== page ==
Despite his dinnertime freedom, Mark Bittman doesn't launch into a carnivorous feast come six o'clock. Instead, he incorporates meat into meals that are equally heavy in vegetables, fruit, and whole grains. Take this soba noodle dish for example. While it doesn't shy away from meat (hello, pork shoulder), it does incorporate a generous amount of asparagus in addition to whole grain soba noodles.
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Tadashi Ono and Harris Salat proclaim that this duck and soba dish in their new cookbook, Japanese Soul Cooking, is one of their favorites. What's not to like? Hot soba noodles are served in a warm dashi and soy broth with slivers of perfectly cooked duck breast and green onions fried in duck fat. A final dollop of wasabi is a key accent, brightening the flavor of the rich bird. Best of all, it's an impressive-looking dish that isn't much harder than boiling a pot of noodles.
If the pairing of tofu and meat seems incongruous to you, then you've probably missed out on many of the best dishes that Asian cuisines have to offer.
A fifteen minute meal with buckwheat noodles, seaweed, and shrimp.
As something of a seasoned peanut noodle slurper, I wanted my version to be spot on, and up to snuff. The sauce is a balance of salty, sharp, sweet and rich, and just hovering between liquid and paste for the perfect amount of "noodle cling". I threw in some easy pickled bean sprouts for kick (and crunch) and some simply seared tofu to make this a well-rounded lunch box. Just try not to slurp too loudly.
This vegetarian stock uses kombu, dried shiitakes, leeks, ginger, garlic, and soy to recreate the deep flavors of the decidedly un-veggie friendly inspiration.
This main-dish-salad is everything you want a summertime meal to be: flavorful, light and totally satisfying. Shredded roasted chicken and soba noodles are tossed in a punchy soy, ginger and peanut dressing, then brightened up with a colorful mix of red peppers, scallions and cilantro. Chopped peanuts and sesame seeds add welcome crunch.
I don't always have the best luck with cold soba. At its worst, the soba comes out gummy and water-logged. The key is to start with a very simple dish like this one. The soba is boiled, drained in a colander, then rinsed under cold water. Just make sure to let it drain again after the rinse—this solved most of my issues. Some sauteed shrimp or tofu would help bulk this out if you were really hungry, but it's absolutely perfect for those in need of a light summer meal.
A bowl of cold soba noodles are perfect hot weather eating, as we established yesterday. Mild and nutty, hearty and cooling all at once, we could really eat the noodles all summer long with no complaints. Heidi Swanson's version of soba from Super Natural Every Day dresses quick-cooked and quick-chilled buckwheat noodles with a nutty dressing of black sesame, sunflower seeds, and pine nuts sweetened with sugar and spiced with cayenne.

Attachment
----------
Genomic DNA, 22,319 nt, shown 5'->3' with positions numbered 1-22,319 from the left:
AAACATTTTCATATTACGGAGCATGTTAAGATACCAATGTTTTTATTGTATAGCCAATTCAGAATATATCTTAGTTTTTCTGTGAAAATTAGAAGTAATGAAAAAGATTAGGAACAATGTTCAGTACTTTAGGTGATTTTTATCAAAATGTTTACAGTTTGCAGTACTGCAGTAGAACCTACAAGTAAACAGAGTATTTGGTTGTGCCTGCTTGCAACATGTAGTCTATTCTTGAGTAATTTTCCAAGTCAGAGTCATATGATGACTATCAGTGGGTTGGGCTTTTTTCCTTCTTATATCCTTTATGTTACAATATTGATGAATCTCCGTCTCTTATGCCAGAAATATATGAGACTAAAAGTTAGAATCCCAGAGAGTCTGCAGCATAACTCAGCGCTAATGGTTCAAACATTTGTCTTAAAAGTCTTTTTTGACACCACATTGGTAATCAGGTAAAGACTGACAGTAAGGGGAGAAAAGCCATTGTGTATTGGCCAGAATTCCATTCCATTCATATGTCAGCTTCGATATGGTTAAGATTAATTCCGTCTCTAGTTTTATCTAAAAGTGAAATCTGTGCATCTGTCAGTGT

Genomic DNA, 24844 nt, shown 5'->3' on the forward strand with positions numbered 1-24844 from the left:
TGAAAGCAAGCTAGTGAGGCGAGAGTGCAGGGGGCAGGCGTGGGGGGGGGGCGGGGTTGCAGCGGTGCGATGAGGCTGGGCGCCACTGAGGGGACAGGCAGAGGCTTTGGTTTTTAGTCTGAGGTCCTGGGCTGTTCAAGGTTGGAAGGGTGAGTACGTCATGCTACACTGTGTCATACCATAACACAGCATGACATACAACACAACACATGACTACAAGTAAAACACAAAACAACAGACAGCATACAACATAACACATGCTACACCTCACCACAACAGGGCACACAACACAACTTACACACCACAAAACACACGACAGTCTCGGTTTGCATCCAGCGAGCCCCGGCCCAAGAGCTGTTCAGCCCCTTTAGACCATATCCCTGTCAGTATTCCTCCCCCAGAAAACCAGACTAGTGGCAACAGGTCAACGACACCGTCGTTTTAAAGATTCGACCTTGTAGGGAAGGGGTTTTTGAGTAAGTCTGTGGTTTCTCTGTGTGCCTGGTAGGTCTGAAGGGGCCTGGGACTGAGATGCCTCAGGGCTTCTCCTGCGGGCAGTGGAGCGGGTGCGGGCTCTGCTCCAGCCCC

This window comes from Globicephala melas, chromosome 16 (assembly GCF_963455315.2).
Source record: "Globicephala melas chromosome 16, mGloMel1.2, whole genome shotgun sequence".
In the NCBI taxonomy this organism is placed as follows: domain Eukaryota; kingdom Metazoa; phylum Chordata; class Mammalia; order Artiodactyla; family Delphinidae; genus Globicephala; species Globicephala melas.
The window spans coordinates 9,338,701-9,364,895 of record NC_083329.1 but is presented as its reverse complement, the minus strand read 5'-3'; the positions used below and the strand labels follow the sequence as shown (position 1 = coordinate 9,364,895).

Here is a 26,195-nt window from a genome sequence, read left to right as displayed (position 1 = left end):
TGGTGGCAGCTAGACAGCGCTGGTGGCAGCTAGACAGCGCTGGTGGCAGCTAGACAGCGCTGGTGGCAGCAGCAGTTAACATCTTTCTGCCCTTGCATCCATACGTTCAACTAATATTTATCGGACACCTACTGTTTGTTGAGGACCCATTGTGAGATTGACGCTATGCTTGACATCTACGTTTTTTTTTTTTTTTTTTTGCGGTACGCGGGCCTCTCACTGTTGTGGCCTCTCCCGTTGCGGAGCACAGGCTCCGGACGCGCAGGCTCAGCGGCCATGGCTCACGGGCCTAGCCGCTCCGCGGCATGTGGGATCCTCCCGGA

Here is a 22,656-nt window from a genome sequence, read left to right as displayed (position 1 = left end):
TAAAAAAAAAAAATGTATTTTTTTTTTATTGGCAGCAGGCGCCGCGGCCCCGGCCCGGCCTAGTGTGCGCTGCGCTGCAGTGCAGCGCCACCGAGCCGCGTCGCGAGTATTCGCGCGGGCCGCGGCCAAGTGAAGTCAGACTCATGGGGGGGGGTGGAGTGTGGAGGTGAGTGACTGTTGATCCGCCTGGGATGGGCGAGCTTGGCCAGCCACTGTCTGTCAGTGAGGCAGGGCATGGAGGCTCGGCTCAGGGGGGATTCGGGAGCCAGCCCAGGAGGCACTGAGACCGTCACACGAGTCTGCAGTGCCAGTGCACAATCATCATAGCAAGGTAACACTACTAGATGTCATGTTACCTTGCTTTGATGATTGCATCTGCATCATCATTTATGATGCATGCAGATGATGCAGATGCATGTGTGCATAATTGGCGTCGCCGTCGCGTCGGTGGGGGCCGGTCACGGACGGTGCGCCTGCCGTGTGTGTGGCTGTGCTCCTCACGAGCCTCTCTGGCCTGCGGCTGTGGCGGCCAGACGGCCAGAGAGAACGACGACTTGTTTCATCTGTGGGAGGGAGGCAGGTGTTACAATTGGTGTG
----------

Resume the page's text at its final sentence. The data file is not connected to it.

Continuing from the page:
This particular plate, a cool starter or perfect spring lunch, marries ingredients that seemingly have nothing to do with one another, namely mango and eggplant. But when the eggplant is charred and mixed with the nutty soba noodles and the tangy dressing, the mango brings the dish together with its sweet bursts of fruitiness boosting the salty, sour qualities of the noodles.
Last fall, during the first bout of cold weather the season had to offer, Cara wrote about this Asian Noodle Soup. It was chicken-free and packed with good veggies—cabbage, carrot, peppers—and fresh cilantro. But should we call it Asian? That was a heated point of contention.
This recipe for bibim guksu from My Korean Kitchen is the perfect spring transition dish. The lettuce, cabbage, carrot, and cucumber all provide a cooling crunch. The sauce is bracing and spicy, but it's balanced with both honey and brown sugar, and the soba acts as a nice base for all these flavors. The result is a shock to all the senses, yet still oddly refreshing.
The ingredient list was short and concise, and yet I was detecting all these other flavors that I couldn't place. It wasn't spicy or sweet—the taste was more complex and haunting, almost like a smoky aroma. It was addicting to say the least, but where did it come from? The secret is the high heat.
[Photograph: Robin Belinger] Shopping List 1 bunch baby bok choy: $2.00 12-ounce package soba noodles: $0.69 1 pound crimini mushrooms: $3.00 1 ear corn: $0.33 Knob of fresh ginger: $0.25 Cilantro (pro-rated): $0.50 Pantry items: Salt, peanut or olive oil,...
I picked this recipe from the Perfect Pantry mainly because of the sauce, which somehow manages to successfully combine soy sauce, hoisin, Sriracha, lime juice, and agave nectar. (I only stash the last one in my pantry for cocktails.) But...